Media authority employees vacation in one of Hungary’s most exclusive hotels

September 12, 2017

Hotel Carbona, Héviz. Photo: Facebook/NaturMed Hotel Carbona

Members of Hungary’s National Media and News Broadcast Authority (NMHH) reportedly vacation in a four-star luxury hotel in the resort town of Héviz for want of a retreat of their very own. The state media holding company has signed a three-year, HUF 197 million (USD 768,000) contract with Hotel Carbona, reports Magyar Nemzet.

According to the NMHH, the arrangement was necessitated by the authority not having its own vacation property (as many governmental and state-run institutions do), allegedly being more economical than purchasing such a property. Responding to questions from the conservative daily, NMHH said it received bids from three different hotels, and Hotel Carbona was selected based on its favorable price despite ranking among Hungary’s most expensive and exclusive resort hotels.

“Holidays can be requested by colleagues who have been in a service/working relationship with the authority for at least one year. The available places are advertised quarterly on the authority’s internal portal, and a social committee decides on the granting of holiday possibilities,” NMHH told Magyar Nemzet.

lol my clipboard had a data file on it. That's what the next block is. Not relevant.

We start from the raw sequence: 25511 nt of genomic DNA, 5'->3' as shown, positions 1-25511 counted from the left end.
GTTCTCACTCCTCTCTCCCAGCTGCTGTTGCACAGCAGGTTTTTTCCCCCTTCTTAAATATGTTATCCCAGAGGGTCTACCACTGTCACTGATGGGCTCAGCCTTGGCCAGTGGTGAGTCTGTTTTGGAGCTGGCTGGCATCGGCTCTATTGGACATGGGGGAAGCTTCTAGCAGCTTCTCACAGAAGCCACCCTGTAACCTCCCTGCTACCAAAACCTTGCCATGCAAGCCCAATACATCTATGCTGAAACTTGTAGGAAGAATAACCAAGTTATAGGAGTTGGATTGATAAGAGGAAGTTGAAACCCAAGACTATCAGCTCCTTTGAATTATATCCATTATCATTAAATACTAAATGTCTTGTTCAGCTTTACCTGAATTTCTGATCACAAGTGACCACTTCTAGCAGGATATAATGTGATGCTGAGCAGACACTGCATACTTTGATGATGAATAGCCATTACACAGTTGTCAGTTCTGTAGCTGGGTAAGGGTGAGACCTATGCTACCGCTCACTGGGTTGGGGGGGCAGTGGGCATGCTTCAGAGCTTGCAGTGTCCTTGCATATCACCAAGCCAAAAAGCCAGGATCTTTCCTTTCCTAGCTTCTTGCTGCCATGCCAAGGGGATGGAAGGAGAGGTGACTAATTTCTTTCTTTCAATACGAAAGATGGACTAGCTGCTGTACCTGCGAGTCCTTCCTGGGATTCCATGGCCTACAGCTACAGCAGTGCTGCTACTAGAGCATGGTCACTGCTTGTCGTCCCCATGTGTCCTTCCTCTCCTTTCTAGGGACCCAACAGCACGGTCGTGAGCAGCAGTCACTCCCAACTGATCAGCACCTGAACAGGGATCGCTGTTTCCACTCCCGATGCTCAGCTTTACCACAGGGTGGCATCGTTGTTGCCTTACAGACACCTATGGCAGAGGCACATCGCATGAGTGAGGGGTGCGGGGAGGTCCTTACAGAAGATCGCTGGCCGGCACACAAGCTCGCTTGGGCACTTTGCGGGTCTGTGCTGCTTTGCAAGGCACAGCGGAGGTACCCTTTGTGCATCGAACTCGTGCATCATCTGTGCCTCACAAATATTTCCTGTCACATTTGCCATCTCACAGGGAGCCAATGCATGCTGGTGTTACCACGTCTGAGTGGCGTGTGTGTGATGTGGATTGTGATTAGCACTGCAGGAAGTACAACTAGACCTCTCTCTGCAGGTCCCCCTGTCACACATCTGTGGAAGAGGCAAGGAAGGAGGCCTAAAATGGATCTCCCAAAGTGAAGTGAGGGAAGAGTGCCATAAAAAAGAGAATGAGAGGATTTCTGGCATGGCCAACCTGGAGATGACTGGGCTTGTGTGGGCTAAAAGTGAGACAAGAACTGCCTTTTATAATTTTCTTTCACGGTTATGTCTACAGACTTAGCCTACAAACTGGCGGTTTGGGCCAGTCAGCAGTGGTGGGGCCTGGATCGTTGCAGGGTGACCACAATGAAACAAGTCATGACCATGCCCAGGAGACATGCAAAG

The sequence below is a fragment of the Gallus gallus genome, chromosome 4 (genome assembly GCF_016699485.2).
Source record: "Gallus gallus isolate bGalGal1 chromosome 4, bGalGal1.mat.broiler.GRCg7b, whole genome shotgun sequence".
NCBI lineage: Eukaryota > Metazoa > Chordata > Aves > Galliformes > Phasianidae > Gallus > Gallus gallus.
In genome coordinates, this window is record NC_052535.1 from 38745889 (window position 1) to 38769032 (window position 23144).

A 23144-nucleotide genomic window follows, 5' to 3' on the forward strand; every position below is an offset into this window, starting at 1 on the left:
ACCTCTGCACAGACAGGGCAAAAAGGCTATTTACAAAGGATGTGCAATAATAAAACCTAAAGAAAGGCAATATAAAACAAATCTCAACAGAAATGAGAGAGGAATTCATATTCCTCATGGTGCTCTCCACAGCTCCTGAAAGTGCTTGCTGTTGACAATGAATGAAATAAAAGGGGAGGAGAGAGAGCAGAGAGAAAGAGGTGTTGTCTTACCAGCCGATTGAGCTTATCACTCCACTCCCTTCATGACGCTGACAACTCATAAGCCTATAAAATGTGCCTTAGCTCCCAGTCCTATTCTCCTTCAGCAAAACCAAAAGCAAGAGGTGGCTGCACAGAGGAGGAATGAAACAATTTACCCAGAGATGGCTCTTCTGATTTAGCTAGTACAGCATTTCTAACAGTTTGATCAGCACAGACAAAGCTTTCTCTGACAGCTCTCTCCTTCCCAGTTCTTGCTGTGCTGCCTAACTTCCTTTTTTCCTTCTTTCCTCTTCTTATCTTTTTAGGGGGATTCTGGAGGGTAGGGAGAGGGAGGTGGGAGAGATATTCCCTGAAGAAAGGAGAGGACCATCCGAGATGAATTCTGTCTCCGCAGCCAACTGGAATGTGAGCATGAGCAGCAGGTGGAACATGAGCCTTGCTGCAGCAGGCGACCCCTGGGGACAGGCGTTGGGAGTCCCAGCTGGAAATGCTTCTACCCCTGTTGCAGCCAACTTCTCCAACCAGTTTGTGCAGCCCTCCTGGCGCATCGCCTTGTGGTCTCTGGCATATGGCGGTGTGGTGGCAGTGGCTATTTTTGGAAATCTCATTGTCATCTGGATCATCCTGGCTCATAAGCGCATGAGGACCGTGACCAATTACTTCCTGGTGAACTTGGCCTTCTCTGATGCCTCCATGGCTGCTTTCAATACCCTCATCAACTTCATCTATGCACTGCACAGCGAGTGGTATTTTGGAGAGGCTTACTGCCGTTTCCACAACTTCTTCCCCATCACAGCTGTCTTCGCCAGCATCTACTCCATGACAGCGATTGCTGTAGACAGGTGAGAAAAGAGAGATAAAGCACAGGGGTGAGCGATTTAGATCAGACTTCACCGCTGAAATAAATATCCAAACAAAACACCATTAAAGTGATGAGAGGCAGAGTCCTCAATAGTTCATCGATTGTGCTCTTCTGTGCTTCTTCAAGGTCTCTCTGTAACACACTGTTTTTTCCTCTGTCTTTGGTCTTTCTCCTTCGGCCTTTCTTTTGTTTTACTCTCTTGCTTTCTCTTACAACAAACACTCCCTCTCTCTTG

This was not the first occasion the authority tasked with ensuring a diverse and independent media environment has contracted with Hotel Carbona.  The National Radio and Television Board concluded a similar contract back in 2000 when a year’s services cost HUF 35 million (USD 175,000).

Magyar Nemzet notes that the owner of Hotel Carbona is real estate investment lawyer Gábor Bálintfy, one of Hungary’s wealthiest persons and previous owner of the now-defunct Parlament TV.  Former Hungarian Democratic Forum (MDF) and Fidesz MP György Csóti sits on the hotel’s supervisory board.

The ostensively independent media monitoring authority, all of whose directors are Fidesz appointees, received HUF 35.3 billion this year from the central budget. This year alone NMHH has reportedly awarded some 70 contracts exceeding HUF 5 million (USD 19,500), the minimum amount requiring public procurement.